The Italians, an Indo-European people, had settled on the Italian peninsula by 1000 B.C.Around 900 B.C., the Etruscans, a non-Indo-European people, began to develop a civilization on the west coast. They formed 12 city-states that together came to be known as Etruria. To the south was Latium, established by Latins, an Italian people, with Rome as its strongest city. Farther south were the Greek colonies.
By the middle of the sixth century B.C.the Etruscans dominated Italy from the Po River valley to Naples. Greeks and Romans cooperated in driving back the Etruscans. Raids by Gauls, who had crossed the Alps and settled in the Po Valley, helped weaken Etruria, and it rapidly declined.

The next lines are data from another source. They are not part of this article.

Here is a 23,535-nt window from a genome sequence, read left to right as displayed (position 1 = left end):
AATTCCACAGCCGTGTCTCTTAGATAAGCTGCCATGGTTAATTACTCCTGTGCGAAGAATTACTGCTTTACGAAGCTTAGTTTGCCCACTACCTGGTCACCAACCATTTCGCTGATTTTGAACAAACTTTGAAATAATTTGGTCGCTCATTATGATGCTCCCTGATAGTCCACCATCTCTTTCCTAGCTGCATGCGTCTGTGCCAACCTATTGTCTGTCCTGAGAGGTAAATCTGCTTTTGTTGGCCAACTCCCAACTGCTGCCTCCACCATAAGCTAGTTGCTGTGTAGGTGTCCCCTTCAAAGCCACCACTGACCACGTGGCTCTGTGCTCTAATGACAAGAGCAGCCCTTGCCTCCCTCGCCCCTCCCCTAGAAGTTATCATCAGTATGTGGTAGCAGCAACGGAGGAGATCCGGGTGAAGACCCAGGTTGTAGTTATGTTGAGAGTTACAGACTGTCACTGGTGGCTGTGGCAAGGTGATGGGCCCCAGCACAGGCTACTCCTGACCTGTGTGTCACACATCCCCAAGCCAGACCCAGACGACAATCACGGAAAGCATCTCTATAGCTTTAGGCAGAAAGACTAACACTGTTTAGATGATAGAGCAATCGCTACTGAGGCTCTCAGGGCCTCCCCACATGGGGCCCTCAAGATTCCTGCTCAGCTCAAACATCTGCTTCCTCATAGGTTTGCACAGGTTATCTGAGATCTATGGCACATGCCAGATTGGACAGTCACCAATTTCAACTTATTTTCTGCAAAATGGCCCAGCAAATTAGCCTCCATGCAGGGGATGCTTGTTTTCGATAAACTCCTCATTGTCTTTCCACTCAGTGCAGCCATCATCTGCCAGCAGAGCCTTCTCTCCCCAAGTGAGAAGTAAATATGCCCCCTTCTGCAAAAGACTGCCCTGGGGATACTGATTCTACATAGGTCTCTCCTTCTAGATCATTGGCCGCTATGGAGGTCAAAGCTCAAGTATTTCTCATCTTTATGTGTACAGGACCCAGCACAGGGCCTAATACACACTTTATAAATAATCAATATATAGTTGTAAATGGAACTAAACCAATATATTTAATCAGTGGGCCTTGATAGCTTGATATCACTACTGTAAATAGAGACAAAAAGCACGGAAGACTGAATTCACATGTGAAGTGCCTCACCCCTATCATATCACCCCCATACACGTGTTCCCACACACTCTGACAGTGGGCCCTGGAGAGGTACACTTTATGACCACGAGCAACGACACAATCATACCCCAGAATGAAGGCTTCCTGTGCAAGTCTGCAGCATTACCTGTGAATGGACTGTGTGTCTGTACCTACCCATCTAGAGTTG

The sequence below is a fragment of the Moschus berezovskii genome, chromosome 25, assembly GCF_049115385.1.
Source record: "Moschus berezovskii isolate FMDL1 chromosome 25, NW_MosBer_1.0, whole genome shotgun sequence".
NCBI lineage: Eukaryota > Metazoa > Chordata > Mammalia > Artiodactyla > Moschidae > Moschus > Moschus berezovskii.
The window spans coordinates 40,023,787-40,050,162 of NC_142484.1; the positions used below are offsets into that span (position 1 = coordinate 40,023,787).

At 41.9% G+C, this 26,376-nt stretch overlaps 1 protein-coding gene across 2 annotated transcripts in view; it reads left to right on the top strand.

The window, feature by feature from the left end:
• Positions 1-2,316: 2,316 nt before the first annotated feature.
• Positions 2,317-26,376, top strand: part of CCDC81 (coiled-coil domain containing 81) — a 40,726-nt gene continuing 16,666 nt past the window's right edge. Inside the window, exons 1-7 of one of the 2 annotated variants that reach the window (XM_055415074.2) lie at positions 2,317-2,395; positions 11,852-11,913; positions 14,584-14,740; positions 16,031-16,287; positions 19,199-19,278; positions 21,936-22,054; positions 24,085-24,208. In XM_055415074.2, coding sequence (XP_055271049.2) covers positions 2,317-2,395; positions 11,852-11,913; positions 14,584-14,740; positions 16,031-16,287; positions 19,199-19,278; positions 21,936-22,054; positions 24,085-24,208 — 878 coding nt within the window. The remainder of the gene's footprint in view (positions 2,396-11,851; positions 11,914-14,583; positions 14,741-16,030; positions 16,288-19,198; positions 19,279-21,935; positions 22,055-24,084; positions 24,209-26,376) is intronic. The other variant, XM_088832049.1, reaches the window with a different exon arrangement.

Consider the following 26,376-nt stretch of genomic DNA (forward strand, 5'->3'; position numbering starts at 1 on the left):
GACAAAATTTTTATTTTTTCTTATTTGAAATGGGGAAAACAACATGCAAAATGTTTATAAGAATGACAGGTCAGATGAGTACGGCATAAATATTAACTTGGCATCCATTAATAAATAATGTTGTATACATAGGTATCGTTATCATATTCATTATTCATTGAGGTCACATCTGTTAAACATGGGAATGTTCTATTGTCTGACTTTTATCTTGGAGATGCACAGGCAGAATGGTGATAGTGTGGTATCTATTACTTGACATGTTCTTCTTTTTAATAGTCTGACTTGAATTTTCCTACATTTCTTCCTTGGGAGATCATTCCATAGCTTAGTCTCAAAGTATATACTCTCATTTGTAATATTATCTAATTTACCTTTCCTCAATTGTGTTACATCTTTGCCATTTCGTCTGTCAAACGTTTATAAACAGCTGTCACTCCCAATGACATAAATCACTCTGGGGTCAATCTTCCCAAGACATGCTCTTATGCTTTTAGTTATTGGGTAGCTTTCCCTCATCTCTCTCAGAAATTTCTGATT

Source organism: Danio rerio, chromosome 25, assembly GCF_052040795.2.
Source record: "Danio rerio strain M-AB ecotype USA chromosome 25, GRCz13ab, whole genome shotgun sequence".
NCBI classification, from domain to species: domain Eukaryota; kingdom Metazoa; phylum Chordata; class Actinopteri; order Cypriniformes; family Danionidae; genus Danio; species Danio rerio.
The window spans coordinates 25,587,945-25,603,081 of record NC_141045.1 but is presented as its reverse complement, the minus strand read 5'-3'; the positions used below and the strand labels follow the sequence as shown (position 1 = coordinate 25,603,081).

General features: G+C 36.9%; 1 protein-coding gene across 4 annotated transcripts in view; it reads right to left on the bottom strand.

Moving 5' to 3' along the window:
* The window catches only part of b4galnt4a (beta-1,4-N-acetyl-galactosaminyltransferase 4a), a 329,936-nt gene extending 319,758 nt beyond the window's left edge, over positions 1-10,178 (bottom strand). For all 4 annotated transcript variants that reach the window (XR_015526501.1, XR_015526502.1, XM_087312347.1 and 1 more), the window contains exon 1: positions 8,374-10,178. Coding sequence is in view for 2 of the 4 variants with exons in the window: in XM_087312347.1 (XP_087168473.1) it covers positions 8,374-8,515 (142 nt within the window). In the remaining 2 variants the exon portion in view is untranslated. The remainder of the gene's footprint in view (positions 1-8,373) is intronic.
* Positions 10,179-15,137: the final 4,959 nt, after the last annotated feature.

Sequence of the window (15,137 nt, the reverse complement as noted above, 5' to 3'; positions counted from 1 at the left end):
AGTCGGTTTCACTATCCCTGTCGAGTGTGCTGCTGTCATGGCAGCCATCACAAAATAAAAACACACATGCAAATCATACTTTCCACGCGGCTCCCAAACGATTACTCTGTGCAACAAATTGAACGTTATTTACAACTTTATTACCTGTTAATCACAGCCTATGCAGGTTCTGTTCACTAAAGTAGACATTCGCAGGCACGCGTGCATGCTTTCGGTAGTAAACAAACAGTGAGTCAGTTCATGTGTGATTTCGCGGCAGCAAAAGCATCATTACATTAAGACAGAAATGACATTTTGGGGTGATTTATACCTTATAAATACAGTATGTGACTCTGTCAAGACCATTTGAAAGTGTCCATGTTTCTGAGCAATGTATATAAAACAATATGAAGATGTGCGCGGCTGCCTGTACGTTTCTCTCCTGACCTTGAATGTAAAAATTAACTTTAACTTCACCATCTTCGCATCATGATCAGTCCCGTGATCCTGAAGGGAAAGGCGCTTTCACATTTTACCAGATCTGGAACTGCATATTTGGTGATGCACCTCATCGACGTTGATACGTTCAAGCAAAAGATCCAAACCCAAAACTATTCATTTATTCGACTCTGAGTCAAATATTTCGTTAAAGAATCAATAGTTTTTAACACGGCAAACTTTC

In the fourth century B.C.the Greeks made several attempts to conquer the Italians, but in the third century the Greek colonies fell to Rome. From that time until the collapse of the Roman Empire, the history of Italy coincides with the history of Rome.Appian Way. The Appian Way is an ancient Roman highway that was named for Appius Claudius Caecus, who began its construction in 312 B.C. The highway, which runs from Rome to Brundisium, is lined with the ruins of the tombs of prominent Romans. It is still in use.